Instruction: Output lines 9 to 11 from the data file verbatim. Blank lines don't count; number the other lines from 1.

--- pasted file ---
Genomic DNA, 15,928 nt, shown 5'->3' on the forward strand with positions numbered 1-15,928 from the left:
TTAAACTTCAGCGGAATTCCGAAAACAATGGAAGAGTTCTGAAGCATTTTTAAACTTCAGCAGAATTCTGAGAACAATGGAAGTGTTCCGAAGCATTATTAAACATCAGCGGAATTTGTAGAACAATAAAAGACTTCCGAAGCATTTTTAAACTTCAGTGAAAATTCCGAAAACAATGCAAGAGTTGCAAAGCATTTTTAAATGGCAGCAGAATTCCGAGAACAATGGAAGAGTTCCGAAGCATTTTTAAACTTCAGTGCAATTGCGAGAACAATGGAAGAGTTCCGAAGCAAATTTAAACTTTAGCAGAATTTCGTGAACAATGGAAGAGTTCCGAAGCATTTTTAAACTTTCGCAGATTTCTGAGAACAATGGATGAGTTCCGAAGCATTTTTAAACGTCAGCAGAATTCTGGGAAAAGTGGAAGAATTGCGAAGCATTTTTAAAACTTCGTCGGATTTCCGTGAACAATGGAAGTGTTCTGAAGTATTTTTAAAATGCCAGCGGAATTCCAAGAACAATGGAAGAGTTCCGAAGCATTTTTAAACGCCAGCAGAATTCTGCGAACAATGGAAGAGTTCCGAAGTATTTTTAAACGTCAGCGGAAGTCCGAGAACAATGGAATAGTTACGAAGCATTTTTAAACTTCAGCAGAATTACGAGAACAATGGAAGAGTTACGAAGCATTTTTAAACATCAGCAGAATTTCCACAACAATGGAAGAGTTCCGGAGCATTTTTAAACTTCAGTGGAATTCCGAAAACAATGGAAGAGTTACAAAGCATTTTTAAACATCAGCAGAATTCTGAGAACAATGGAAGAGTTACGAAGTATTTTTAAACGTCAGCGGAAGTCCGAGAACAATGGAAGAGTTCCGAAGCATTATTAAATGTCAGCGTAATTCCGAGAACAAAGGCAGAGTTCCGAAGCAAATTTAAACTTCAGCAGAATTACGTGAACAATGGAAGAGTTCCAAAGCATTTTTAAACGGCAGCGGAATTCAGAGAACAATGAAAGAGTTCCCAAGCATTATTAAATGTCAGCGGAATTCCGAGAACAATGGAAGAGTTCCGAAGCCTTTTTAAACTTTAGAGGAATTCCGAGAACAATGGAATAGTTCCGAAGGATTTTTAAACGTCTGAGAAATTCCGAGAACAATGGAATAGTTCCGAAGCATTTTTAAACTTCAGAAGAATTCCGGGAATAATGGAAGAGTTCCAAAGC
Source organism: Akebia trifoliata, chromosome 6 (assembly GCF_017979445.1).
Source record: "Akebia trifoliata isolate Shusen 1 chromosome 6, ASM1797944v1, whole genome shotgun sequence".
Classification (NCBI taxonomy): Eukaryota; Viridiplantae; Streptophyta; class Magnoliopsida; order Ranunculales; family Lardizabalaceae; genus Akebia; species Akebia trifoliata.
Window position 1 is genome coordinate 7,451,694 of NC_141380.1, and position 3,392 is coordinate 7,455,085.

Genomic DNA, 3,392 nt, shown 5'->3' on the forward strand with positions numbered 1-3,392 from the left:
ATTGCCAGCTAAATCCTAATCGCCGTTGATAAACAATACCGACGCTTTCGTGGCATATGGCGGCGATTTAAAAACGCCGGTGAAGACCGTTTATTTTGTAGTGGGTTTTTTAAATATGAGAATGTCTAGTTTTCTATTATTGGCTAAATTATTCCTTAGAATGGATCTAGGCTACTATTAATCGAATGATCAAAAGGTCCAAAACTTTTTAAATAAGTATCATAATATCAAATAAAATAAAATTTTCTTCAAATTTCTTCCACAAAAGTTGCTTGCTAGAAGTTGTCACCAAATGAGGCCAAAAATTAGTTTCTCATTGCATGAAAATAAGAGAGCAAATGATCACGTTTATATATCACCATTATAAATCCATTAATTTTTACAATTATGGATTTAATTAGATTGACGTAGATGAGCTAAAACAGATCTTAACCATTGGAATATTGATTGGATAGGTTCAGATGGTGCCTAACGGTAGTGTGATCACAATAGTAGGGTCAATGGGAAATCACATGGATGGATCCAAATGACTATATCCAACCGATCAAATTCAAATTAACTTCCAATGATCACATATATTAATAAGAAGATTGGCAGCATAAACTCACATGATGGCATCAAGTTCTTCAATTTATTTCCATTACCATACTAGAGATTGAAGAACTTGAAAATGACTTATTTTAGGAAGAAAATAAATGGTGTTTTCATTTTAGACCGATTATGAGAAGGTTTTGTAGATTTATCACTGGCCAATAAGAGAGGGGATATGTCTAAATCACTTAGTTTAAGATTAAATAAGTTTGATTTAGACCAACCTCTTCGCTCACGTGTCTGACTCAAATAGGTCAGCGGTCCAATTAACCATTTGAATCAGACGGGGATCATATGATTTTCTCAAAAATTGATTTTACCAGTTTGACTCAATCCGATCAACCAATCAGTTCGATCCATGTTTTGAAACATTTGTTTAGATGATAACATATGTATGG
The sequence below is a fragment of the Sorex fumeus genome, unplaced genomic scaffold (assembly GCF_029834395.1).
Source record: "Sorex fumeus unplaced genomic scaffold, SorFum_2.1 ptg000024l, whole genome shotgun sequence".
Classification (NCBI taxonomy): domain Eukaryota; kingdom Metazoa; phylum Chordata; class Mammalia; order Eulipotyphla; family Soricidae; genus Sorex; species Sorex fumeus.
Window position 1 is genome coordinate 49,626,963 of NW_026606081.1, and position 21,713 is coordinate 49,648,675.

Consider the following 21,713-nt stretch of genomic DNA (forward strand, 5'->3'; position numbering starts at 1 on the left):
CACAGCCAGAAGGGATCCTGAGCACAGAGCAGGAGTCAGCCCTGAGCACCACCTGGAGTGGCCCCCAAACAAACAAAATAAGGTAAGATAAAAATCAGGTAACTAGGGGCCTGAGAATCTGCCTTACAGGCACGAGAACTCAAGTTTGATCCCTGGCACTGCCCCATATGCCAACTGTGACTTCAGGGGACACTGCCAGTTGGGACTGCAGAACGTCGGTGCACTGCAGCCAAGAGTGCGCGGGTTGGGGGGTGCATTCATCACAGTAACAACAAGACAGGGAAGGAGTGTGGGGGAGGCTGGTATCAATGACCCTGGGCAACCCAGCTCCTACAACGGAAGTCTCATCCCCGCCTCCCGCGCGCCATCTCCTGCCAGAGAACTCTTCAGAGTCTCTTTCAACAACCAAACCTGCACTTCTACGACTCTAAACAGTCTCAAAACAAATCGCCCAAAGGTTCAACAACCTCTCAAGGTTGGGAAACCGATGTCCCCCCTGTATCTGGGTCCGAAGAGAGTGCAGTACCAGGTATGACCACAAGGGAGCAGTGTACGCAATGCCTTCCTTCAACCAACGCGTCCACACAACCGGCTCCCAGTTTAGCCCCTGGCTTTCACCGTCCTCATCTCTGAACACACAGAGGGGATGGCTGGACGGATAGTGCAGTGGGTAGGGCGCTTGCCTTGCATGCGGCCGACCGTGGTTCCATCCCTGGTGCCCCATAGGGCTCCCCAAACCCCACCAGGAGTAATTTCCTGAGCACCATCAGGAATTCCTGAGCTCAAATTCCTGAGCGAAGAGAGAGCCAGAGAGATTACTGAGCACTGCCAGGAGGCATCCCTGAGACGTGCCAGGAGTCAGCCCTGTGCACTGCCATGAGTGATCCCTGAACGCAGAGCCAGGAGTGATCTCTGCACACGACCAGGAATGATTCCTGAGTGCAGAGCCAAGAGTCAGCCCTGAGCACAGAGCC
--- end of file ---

The sequence below is a fragment of the Sorex fumeus genome, unplaced genomic scaffold (assembly GCF_029834395.1).
Source record: "Sorex fumeus unplaced genomic scaffold, SorFum_2.1 ptg000024l, whole genome shotgun sequence".
Classification (NCBI taxonomy): domain Eukaryota; kingdom Metazoa; phylum Chordata; class Mammalia; order Eulipotyphla; family Soricidae; genus Sorex; species Sorex fumeus.